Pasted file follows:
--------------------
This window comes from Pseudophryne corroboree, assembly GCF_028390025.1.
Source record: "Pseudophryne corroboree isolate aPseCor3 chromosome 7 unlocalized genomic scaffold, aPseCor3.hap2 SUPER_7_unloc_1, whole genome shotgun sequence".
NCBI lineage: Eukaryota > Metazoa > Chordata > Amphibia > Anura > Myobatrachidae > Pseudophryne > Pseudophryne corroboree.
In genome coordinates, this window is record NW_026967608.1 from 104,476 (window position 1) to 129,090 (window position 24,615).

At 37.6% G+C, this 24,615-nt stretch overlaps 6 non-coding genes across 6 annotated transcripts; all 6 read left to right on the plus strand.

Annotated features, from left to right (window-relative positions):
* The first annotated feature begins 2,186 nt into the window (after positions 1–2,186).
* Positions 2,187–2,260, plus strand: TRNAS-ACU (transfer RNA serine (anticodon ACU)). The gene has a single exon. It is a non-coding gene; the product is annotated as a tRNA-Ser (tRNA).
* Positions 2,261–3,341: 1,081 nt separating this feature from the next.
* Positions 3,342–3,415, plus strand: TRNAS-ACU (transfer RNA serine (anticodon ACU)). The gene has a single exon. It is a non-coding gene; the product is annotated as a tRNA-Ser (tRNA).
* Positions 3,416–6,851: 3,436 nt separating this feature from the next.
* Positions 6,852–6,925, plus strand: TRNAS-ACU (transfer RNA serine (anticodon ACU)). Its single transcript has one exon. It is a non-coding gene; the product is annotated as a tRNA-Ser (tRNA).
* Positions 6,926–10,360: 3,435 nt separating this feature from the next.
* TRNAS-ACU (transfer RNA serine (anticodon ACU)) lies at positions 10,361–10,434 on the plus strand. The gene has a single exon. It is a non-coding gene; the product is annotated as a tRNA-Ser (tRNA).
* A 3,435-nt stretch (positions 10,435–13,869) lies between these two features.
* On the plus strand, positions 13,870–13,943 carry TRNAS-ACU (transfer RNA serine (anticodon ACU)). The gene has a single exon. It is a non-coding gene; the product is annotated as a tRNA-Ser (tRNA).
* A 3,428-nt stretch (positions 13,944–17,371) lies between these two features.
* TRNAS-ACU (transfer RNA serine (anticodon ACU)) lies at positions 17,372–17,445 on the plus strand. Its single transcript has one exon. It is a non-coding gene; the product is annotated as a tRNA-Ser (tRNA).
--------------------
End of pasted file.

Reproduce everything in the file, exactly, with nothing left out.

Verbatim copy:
This window comes from Pseudophryne corroboree, assembly GCF_028390025.1.
Source record: "Pseudophryne corroboree isolate aPseCor3 chromosome 7 unlocalized genomic scaffold, aPseCor3.hap2 SUPER_7_unloc_1, whole genome shotgun sequence".
NCBI lineage: Eukaryota > Metazoa > Chordata > Amphibia > Anura > Myobatrachidae > Pseudophryne > Pseudophryne corroboree.
In genome coordinates, this window is record NW_026967608.1 from 104,476 (window position 1) to 129,090 (window position 24,615).

At 37.6% G+C, this 24,615-nt stretch overlaps 6 non-coding genes across 6 annotated transcripts; all 6 read left to right on the plus strand.

Annotated features, from left to right (window-relative positions):
* The first annotated feature begins 2,186 nt into the window (after positions 1–2,186).
* Positions 2,187–2,260, plus strand: TRNAS-ACU (transfer RNA serine (anticodon ACU)). The gene has a single exon. It is a non-coding gene; the product is annotated as a tRNA-Ser (tRNA).
* Positions 2,261–3,341: 1,081 nt separating this feature from the next.
* Positions 3,342–3,415, plus strand: TRNAS-ACU (transfer RNA serine (anticodon ACU)). The gene has a single exon. It is a non-coding gene; the product is annotated as a tRNA-Ser (tRNA).
* Positions 3,416–6,851: 3,436 nt separating this feature from the next.
* Positions 6,852–6,925, plus strand: TRNAS-ACU (transfer RNA serine (anticodon ACU)). Its single transcript has one exon. It is a non-coding gene; the product is annotated as a tRNA-Ser (tRNA).
* Positions 6,926–10,360: 3,435 nt separating this feature from the next.
* TRNAS-ACU (transfer RNA serine (anticodon ACU)) lies at positions 10,361–10,434 on the plus strand. The gene has a single exon. It is a non-coding gene; the product is annotated as a tRNA-Ser (tRNA).
* A 3,435-nt stretch (positions 10,435–13,869) lies between these two features.
* On the plus strand, positions 13,870–13,943 carry TRNAS-ACU (transfer RNA serine (anticodon ACU)). The gene has a single exon. It is a non-coding gene; the product is annotated as a tRNA-Ser (tRNA).
* A 3,428-nt stretch (positions 13,944–17,371) lies between these two features.
* TRNAS-ACU (transfer RNA serine (anticodon ACU)) lies at positions 17,372–17,445 on the plus strand. Its single transcript has one exon. It is a non-coding gene; the product is annotated as a tRNA-Ser (tRNA).